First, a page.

Getting Create React App & Express to Share Code Without Ejecting (Using Webpack & Typescript)

On a recent project, we used Create React App (CRA) as a starting point. It provides a lot of features out of the box that make starting a new React project a breeze, and it has a community-driven update path.

I also wanted to share Typescript code between the front end and back end, something I’d come to appreciate from working with Atomic’s SPA starter kit. Unfortunately, this code sharing is missing from CRA because it’s designed to be used only for front-end development. CRA also doesn’t make it easy to do this without ejecting since it hides the webpack config that it uses in the react-scripts node module.

I wanted to preserve the update path that CRA provides, so I decided to set up an application that can share code between a CRA front end and an Express back end without ejecting or modifying react-scripts.

This solution allows us to rapidly iterate on our back end and front end while sharing code between the two. The full sample code is available on github.

1. Set Up the Front End

Create your application using the create-react-app CLI.

npx create-react-app cra-express --template typescript
cd cra-express

Create a client directory in src. This will contain all of your code that’s specific to the front end.

mkdir src/client

Move every file in the src directory to the src/client directory except for index.tsx, react-app-env.d.ts, and setupTests.ts. These files are client specific; however, CRA requires them to be in the root of the src directory, so we cannot put them in the client directory.

 mv src/index.css src/App.css src/App.tsx src/App.test.tsx src/logo.svg src/serviceWorker.ts src/client

Update your imports in index.tsx by changing

import './index.css';
import App from './App';
import * as serviceWorker from './serviceWorker';


import './client/index.css';
import App from './client/App';
import * as serviceWorker from './client/serviceWorker';

At this point, you should have the same app that CRA makes for you, just with a slightly different folder structure. You should run yarn start just to verify that your project is working as expected.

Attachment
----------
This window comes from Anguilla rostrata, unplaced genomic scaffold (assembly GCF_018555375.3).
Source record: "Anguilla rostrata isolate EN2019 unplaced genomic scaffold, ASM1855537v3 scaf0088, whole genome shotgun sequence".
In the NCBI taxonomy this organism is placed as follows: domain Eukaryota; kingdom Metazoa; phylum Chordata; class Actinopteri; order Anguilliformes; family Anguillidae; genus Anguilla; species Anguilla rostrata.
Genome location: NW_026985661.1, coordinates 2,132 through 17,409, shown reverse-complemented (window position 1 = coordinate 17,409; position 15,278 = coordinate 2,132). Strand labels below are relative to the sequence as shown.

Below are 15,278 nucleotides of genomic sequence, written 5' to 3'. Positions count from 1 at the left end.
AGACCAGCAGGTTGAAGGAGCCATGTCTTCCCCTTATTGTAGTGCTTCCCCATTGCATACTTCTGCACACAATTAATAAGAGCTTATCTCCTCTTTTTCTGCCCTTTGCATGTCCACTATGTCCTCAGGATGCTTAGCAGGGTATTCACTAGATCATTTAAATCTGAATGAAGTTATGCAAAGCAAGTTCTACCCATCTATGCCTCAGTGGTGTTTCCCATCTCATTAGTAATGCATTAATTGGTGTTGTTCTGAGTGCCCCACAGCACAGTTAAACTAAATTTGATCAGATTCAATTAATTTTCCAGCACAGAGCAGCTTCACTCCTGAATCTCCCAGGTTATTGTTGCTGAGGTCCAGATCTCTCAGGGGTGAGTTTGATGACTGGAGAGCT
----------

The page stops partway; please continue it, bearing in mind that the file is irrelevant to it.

2. Set Up the Back End

Install the necessary dependencies.

yarn add express body-parser @types/express @types/body-parser

Make a src/server directory with an index.ts file that will contain your Express server.

mkdir src/server

Put the following contents into the src/server/index.ts file:

import express from "express";
import bodyParser from "body-parser";
import path from "path";

const buildDir = path.join(process.cwd() + "/build");
const app = express();
    extended: true,

app.get("/*", function (req, res) {
  res.sendFile(path.join(buildDir, "index.html"));

const port = 3001;
console.log("checking port", port);
app.listen(port, () => {
  console.log(`Server now listening on port: ${port}`);

If you’re using a text editor with Typescript support, you will most likely see type errors. To fix this, add a tsconfig.json for your server code in the src/server directory. This accomplishes a few things:

  • It allows you to use language features that aren’t supported on the front end.
  • Putting a tsconfig.json in the src/server causes the Typescript compiler to use different settings for code in the server and client directories.
  • It allows you to exclude client code from the server build (and vice versa) using the ”exclude" key.

Put the following into the src/server/tsconfig.json:

  "extends": "../../tsconfig.json",
  "compilerOptions": {
    "outDir": "../../dist",
    "noEmit": false,
    "sourceMap": true,
    "module": "esnext",
    "strict": true,
    "target": "esnext",
    "moduleResolution": "node"
  "exclude": ["../../build", "../client"],
  "include": ["."]

Update the tsconfig.json in the root directory to include:

  // Don't compile src/server on the client
  "exclude": [

3. Set Up Webpack

Before creating a webpack config, install a few dependencies:

  • webpack-cli allows us to run webpack commands from the command line.
  • webpack-node-externals will keep webpack from bundling our node_modules.